More on corporations that lose their way:  

In my experience, it’s usually because the top tier of management has lost touch with the ground level. That doesn’t happen overnight. It’s gradual, like the development of alcoholism.

By the time you realize you have a problem, it’s years old, with roots extending seemingly everywhere.

With corporations, there’s usually a period of blindness to the emerging difficulty. One reason: simple distance. Senior management is often far away, remote from the issues that come up on a daily basis. One former executive put it this way: “we were preoccupied with numbers. Pages and pages of reports that showed up on our desks every morning.” After a while he and his colleagues began to think of those columns of numbers as an accurate representation of their business. But they weren’t; real people don’t behave like numbers in a spreadsheet.

A sign an addiction treatment company is losing touch: unrealistic annual budgeting, in the form of revenue projections that can’t realistically be met, and everybody knows it (or should know it). The company proceeds anyway. And when revenues fall short, responds by aggressively cutting costs.

I bet some of this is sounding familiar to at least a few of you.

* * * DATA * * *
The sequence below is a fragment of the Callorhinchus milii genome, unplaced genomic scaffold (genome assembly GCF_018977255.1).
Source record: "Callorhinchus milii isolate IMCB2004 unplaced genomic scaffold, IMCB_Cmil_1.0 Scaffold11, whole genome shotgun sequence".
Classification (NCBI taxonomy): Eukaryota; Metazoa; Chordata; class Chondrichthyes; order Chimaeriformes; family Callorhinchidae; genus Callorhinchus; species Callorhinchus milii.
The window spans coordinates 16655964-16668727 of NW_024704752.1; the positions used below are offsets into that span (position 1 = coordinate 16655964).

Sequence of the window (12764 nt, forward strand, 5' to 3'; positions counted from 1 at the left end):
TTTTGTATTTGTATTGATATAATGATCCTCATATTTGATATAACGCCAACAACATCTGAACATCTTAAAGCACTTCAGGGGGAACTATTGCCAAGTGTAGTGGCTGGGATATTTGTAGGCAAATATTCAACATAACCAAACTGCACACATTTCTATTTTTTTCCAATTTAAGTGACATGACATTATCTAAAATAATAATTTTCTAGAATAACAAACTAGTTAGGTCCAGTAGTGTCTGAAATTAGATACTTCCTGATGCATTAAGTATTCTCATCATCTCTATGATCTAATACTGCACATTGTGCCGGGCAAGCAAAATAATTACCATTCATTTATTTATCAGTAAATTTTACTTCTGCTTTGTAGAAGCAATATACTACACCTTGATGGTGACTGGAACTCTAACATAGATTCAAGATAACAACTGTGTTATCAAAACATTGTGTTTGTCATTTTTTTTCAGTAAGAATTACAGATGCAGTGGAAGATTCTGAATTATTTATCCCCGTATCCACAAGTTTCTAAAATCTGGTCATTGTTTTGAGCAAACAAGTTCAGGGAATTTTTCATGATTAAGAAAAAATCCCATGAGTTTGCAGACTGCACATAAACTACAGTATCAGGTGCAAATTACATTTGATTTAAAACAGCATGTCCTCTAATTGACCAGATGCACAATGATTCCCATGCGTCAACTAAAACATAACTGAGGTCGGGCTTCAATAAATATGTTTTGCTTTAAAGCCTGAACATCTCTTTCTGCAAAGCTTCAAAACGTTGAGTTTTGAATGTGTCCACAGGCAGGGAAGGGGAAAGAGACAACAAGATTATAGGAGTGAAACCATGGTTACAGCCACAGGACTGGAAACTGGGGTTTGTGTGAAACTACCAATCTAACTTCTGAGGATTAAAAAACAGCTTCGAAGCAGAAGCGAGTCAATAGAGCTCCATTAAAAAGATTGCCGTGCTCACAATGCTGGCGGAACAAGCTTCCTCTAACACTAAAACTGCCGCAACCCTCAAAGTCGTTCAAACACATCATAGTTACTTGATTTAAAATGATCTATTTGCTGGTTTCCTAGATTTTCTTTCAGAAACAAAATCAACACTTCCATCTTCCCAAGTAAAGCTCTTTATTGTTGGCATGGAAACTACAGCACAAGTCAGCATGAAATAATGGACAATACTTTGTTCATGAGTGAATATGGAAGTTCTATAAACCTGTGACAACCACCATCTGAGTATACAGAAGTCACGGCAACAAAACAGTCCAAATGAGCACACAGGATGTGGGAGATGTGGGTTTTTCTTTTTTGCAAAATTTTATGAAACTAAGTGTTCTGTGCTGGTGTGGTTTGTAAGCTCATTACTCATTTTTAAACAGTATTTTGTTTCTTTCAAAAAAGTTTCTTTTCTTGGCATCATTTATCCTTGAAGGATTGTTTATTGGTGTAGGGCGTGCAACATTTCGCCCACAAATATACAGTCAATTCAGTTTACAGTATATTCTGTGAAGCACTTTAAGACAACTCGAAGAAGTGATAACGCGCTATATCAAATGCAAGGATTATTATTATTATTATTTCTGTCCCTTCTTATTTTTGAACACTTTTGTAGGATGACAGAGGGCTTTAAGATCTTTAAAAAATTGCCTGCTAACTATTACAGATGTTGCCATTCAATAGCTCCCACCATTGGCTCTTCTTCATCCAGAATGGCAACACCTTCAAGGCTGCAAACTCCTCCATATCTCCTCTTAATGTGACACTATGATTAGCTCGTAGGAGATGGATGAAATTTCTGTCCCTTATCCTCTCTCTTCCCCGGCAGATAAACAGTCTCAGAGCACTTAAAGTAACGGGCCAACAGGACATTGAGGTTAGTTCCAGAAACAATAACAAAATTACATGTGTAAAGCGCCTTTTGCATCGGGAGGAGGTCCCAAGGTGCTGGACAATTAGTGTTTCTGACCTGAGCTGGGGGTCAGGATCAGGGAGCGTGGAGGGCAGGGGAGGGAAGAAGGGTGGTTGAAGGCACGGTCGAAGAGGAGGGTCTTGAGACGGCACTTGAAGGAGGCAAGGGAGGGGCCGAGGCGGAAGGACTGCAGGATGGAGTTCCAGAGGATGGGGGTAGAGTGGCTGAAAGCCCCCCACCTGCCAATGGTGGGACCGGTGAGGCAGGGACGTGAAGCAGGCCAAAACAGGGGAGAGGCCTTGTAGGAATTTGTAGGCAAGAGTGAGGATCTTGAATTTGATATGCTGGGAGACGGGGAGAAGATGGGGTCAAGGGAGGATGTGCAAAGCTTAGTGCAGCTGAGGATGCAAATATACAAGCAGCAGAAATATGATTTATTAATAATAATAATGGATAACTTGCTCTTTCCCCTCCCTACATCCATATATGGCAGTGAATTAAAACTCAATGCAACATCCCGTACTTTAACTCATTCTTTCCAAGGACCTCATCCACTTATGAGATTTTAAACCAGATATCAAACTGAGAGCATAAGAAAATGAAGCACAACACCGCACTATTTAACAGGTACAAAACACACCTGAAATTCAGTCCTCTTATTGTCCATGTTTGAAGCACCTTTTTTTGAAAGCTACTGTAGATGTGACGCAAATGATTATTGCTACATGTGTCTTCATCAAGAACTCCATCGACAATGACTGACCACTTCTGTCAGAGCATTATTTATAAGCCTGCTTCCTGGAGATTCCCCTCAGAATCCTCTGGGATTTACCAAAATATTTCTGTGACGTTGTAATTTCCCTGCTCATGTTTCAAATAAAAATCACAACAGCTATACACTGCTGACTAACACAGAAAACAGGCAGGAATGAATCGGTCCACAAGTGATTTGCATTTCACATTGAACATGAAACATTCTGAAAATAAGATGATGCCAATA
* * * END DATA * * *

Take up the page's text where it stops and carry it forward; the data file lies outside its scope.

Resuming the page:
A midlevel exec in a corporate culture is a bit like the manager of a major league baseball team– as the saying goes, “hired to be fired.” Some figure this out early on and keep a suitcase packed. Others struggle with undeserved feelings of low self-worth. But the reality is that at those levels, you’re always vulnerable.

Most  midlevel managers who are at all competent can tell you exactly what their business is capable of achieving, and why. But after a while they stop bothering, because the people above aren’t listening. They have goals to realize, too, usually set by others, and those goals may be equally unrealistic.

Expanding companies work hard to stay in touch with the various programs. Some schedule periodic onsite visits that one wag compared to a pterodactyl circling overhead screaming at the ground before flying off again. Others favor massive group conference calls where program directors are forced to hold the line for long periods until the Big Boss finally gets around to them. Then there’s the huge Annual Meeting, part business conference, part motivational seminar.

None of the above has ever struck me as particularly effective. They’re surface efforts to correct an underlying problem. What would be likely to work is a system organized in such a way that midlevel managers had access through an open channel to corporate folks, who in turn were genuinely interested in what they had to say.

You run across one of those companies, consider going to work there. They’re not all that easy to find.


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